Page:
Parsing bash/shell

I have been avoiding #629247 for quite a while. Not because I think we couldn’t use a better shell parser, but because I dreaded having to write the parser. Of course, #629247 blocks about 16 bugs and that number will only increase, so “someone” has to solve it eventually… Unfortunately, that “someone” is likely to be “me”.  So…

I managed to scrabble down the following Perl snippet. It does a decent job at getting lines split into “words” (which may or may not contain spaces, newlines, quotes etc.). It currently tokenizes the “<<EOF”-constructs (heredocs?).  Also it does not allow one to distinguish between “EOF” and ” EOF” (the former ends the heredoc, the latter doesn’t.).

Other defects includes that it does not tokenize all operators (like “>&”).  Probably all I need is a list of them and all the “special cases” (Example: “>&” can optionally take numbers on both sides, like “>&2” or “2>&1”).

It does not always appear to terminate (I think EOF + unclosed quote triggers this).  If you try it out and notice something funny, please let me know.

You can also find an older version of it in the bug #629247 and the output it produced at that time (that version used ” instead of – as token marker).


use strict;
use warnings;

use Text::ParseWords qw(quotewords);
my $opregex;

    my $tmp = join( "|", map { quotemeta $_ } qw (&& || | ; ));
    # Match & but not >& or <&
    # - Actually, it should eventually match those, but not right now.
    $tmp .= '|(?<![\>\<])\&';
    $opregex = qr/$tmp/ox;
my @tokens = ();
my $lno;
while (my $line = <>) {
    chomp $line;
    next if $line =~ m/^\s*(?:\#|$)/;
    $lno = $. unless defined $lno;
    while ($line =~ s,\\$,,) {
        $line .= "\n" . <>;
        chomp $line;
    $line =~ s/^\s++//;
    $line =~ s/\s++$//;
    # Ignore empty lines (again, via "$empty \ $empty"-constructs)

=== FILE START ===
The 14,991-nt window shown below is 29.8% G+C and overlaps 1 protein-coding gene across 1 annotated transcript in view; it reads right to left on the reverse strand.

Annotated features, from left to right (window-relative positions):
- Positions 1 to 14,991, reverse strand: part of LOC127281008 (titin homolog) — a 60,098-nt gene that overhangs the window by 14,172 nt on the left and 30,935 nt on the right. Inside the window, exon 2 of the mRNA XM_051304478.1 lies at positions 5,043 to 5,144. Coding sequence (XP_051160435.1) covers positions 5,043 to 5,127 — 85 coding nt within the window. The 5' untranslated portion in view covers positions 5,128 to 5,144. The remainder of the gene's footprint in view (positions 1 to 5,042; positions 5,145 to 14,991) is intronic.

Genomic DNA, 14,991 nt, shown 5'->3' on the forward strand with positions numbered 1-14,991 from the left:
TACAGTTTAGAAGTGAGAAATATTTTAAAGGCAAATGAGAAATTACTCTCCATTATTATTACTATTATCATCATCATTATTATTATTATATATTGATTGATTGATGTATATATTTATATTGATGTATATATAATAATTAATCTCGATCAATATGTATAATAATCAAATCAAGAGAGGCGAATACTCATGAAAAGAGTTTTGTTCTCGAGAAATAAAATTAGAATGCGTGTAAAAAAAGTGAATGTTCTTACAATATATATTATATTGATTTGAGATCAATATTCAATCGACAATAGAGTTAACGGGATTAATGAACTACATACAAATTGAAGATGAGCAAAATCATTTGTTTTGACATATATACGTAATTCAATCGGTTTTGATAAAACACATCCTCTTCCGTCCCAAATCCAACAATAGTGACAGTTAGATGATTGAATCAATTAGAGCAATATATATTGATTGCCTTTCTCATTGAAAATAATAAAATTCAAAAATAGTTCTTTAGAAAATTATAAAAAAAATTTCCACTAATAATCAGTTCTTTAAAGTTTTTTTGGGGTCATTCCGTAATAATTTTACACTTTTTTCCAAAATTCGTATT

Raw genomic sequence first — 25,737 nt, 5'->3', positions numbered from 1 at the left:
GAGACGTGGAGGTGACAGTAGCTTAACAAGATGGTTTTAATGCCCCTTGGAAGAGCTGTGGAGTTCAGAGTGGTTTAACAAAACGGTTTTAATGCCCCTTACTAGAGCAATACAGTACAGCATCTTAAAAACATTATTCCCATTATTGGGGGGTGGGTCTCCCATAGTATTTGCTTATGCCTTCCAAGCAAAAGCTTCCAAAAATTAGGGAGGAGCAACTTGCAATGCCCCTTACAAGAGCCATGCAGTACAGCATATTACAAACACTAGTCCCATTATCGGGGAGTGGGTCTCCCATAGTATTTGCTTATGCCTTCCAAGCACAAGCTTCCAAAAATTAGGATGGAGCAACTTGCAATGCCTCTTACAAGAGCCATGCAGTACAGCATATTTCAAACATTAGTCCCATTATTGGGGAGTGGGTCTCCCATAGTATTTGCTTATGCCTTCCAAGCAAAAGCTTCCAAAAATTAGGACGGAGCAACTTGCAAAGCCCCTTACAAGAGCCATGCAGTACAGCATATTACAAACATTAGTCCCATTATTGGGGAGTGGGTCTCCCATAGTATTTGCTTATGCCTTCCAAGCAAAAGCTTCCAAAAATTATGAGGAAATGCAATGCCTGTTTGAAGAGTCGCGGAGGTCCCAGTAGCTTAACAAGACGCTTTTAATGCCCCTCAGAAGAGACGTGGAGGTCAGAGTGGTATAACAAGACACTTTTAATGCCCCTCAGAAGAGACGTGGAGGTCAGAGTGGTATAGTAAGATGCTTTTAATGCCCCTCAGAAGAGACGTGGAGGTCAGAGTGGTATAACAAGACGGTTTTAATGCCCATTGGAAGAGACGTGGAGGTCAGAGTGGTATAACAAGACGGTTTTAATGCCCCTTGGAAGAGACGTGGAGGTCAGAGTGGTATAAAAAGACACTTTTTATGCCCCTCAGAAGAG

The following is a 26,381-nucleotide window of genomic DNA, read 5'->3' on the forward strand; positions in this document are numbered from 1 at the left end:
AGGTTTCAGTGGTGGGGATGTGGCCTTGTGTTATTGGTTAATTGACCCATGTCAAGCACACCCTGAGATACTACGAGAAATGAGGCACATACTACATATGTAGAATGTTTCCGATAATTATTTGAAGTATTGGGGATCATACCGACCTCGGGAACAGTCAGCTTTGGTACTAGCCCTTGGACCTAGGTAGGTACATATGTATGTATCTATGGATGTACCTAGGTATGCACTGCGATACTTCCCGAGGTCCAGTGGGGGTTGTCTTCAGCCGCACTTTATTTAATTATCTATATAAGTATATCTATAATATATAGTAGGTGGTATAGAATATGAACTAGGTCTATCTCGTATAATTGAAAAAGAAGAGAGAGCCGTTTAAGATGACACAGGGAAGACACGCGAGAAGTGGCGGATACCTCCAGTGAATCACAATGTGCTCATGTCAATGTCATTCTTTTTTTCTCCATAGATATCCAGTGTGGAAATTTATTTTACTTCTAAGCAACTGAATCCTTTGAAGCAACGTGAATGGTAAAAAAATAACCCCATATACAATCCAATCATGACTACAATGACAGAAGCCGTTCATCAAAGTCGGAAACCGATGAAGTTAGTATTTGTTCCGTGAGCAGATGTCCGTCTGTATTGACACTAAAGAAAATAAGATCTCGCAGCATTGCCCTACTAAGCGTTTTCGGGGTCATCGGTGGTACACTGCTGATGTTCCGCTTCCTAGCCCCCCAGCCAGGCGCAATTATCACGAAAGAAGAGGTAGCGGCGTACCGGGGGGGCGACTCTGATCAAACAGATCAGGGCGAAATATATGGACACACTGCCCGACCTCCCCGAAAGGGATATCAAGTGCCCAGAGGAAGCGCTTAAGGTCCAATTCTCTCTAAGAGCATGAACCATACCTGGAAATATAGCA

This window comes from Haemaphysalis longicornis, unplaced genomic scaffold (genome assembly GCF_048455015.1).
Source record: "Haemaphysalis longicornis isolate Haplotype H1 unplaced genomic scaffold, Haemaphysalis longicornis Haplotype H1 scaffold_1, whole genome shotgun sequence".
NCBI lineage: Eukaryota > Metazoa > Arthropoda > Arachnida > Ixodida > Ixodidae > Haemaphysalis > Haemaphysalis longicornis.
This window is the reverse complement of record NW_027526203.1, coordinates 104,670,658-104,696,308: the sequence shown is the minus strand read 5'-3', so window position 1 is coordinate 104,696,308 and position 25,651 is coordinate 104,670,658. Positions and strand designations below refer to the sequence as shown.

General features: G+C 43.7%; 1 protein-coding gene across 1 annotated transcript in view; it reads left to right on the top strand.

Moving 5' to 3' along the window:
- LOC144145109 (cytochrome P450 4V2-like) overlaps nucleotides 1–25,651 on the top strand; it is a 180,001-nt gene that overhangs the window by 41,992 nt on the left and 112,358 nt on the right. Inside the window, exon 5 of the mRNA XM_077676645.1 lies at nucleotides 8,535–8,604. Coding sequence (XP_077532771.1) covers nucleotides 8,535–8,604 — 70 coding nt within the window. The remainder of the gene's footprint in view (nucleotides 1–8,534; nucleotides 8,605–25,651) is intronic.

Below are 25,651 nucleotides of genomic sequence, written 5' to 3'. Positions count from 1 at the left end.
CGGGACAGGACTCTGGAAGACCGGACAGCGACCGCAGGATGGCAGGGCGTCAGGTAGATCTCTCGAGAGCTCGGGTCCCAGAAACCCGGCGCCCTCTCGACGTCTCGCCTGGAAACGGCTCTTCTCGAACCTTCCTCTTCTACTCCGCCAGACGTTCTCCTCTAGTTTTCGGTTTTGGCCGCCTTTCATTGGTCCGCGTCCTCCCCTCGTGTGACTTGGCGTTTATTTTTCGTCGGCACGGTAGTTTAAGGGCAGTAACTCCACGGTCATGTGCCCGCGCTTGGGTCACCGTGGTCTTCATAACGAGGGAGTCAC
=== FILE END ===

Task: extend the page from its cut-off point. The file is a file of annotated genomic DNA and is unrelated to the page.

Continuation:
next if $line =~ m/^\s*(?:\#|$)/;

    my @it = quotewords ($opregex, 'delimiters', $line);
    if (!@it) {
        # This happens if the line has unbalanced quotes, so pop another
        # line and redo the loop.
        $line .= "\n" . <>;

    foreach my $orig (@it) {
        my @l;
        $orig =~ s,",\\\\",g;
        @l = quotewords (qr/\s++/, 1, $orig);
        pop @l unless defined $l[-1] && $l[-1] ne '';
        shift @l if $l[0] eq '';
        push @tokens, map { s,\\\\",",g; $_ } @l;
    print "Line $lno: -" . join ("- -", map { s/\n/\\n/g; $_ } @tokens ) . "-\n";
    @tokens = ();
    $lno = undef;

Here is a little example script and the “tokenization” of that script (no, the example script is not supposed to be useful).

$ cat test

for p in *; do
    if [ -d "$p" ];then continue;elif
    [ -f "$p" ]
    then echo "$p is a file";fi
$ ./ test
Line 3: -for- -p- -in- -*- -;- -do-
Line 4: -if- -[- --d- -"$p"- -]- -;- -then- -continue- -;- -elif-
Line 5: -[- --f- -"$p"- -]-
Line 6: -then- -echo- -"$p is a file"- -;- -fi-
Line 7: -done-
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6 Responses to Parsing bash/shell

  1. Pingback: Niels Thykier: Parsing bash/shell |

  2. Gentoo User says:

    Did you ever had a look at Gentoo’s libbash?

  3. Iñigo says:


    After a initial testing of the code, I see something funny about space usage (in heredocs, and with command substitutions), see this example (I hope wordpress doesn’t scape too much this example, I will try to use pre and code tags just in case):

    $ cat 
    var3=$( value )
    cat << EOF1
    hola $( echo mundo )
    cat <<EOF2
    foo $(command1 $(command2)) bar
    Line 3: -var1=value-
    Line 4: -var2=$(value)-
    Line 5: -var3=$(- -value- -)-
    Line 7: -cat- -<<- -EOF1-
    Line 8: -hola- -$(- -echo- -mundo- -)-
    Line 9: -EOF1-
    Line 11: -cat- -<<EOF2-
    Line 12: -foo- -$(command1- -$(command2))- -bar-
    Line 13: -EOF2-

    As I don’t know how it will render here, try with “$(cmd)” Vs “$( cmd )”, with and without spaces around the parenthesis, and try EOF near the redirection or with a space between the redirection and the delimiter.

    Good luck 🙂

    • Yeah “$(cmd) vs $( cmd )” is one of the cases, where I am not really sure what makes sense. Optimally, we would find the $(…)-part and the recurse into it (without splitting it first), but I am not entirely sure how to do that. As for “<<EOF" vs "<< EOF", that is simply because I haven't added the "<>”) operators.

      But maybe the Gentoo libbash thing will handle this more gracefully…

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